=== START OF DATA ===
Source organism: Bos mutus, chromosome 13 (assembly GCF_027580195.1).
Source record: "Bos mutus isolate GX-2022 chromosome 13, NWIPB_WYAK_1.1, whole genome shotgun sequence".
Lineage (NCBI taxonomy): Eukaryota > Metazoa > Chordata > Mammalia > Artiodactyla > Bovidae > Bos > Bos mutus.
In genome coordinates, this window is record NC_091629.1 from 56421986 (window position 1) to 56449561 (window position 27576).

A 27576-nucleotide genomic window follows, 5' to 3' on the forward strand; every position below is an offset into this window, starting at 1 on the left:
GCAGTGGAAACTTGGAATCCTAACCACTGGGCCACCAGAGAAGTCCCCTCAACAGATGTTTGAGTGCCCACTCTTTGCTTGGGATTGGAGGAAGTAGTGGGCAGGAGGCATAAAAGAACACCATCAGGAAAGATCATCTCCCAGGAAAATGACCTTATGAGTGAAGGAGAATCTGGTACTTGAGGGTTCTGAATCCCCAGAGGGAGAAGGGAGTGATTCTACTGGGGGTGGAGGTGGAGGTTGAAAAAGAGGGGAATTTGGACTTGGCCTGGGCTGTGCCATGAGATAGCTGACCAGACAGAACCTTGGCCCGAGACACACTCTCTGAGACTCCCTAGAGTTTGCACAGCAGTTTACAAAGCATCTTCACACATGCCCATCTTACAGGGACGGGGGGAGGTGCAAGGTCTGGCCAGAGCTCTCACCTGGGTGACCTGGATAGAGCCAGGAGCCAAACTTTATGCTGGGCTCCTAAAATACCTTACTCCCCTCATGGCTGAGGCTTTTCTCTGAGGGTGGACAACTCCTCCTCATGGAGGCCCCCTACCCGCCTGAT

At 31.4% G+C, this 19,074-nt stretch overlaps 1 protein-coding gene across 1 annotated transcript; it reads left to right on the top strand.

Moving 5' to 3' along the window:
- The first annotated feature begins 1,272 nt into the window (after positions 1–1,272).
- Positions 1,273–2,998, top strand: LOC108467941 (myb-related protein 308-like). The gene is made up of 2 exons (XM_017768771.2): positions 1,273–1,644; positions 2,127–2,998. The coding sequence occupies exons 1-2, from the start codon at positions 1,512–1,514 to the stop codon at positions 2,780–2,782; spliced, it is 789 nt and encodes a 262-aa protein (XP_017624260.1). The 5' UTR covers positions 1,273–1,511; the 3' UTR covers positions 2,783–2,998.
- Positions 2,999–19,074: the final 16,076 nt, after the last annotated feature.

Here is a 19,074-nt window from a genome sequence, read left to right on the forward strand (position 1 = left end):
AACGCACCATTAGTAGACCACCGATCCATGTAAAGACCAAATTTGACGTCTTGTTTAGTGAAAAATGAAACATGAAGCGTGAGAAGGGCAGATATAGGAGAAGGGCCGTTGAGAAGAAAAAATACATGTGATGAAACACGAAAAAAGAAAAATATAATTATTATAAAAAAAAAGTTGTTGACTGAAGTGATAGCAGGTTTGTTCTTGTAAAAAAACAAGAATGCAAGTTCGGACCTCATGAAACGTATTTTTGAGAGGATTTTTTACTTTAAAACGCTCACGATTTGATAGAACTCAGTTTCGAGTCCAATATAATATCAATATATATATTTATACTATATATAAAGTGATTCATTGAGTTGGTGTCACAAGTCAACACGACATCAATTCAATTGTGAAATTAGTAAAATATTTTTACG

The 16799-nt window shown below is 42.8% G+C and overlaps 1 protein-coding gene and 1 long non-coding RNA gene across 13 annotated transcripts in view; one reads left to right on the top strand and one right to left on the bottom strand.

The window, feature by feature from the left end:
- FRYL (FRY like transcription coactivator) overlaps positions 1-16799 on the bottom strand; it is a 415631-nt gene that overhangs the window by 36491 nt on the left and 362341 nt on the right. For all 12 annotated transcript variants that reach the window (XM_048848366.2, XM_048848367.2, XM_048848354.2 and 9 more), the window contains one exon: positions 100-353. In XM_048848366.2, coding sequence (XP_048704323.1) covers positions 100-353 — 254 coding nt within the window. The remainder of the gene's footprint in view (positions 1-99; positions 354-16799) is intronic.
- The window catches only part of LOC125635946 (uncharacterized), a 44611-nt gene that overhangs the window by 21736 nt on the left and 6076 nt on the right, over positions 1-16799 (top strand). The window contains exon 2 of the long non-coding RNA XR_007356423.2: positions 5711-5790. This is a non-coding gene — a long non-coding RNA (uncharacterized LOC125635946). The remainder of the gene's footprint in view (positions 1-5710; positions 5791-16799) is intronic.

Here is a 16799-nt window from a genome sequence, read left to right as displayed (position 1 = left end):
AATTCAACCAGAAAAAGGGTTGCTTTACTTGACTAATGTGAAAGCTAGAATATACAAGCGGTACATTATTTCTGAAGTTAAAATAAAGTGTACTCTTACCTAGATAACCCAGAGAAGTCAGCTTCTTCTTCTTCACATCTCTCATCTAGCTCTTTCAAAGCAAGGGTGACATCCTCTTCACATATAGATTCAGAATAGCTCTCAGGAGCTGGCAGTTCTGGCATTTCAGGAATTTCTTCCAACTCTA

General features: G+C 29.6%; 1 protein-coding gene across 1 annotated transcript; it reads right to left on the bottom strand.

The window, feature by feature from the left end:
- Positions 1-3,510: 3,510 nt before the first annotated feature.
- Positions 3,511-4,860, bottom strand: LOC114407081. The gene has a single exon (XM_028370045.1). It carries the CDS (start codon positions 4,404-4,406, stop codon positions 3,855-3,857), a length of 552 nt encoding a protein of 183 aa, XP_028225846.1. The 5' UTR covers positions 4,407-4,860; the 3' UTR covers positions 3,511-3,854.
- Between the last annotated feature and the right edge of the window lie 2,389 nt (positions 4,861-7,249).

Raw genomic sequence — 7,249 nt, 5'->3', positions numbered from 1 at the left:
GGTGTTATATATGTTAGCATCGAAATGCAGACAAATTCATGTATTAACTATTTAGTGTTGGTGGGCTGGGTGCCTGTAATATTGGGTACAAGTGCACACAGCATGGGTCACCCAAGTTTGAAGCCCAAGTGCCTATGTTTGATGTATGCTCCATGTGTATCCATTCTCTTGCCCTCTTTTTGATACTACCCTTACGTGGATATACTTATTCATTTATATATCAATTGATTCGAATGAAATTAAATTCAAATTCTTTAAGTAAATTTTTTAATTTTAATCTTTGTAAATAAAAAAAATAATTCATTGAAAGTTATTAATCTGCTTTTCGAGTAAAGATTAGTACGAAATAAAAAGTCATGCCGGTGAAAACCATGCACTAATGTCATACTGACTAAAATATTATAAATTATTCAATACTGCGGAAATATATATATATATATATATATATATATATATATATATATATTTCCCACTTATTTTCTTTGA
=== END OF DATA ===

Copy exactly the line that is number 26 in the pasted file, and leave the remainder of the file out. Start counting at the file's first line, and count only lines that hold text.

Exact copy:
GGTGTTATATATGTTAGCATCGAAATGCAGACAAATTCATGTATTAACTATTTAGTGTTGGTGGGCTGGGTGCCTGTAATATTGGGTACAAGTGCACACAGCATGGGTCACCCAAGTTTGAAGCCCAAGTGCCTATGTTTGATGTATGCTCCATGTGTATCCATTCTCTTGCCCTCTTTTTGATACTACCCTTACGTGGATATACTTATTCATTTATATATCAATTGATTCGAATGAAATTAAATTCAAATTCTTTAAGTAAATTTTTTAATTTTAATCTTTGTAAATAAAAAAAATAATTCATTGAAAGTTATTAATCTGCTTTTCGAGTAAAGATTAGTACGAAATAAAAAGTCATGCCGGTGAAAACCATGCACTAATGTCATACTGACTAAAATATTATAAATTATTCAATACTGCGGAAATATATATATATATATATATATATATATATATATATATATATTTCCCACTTATTTTCTTTGA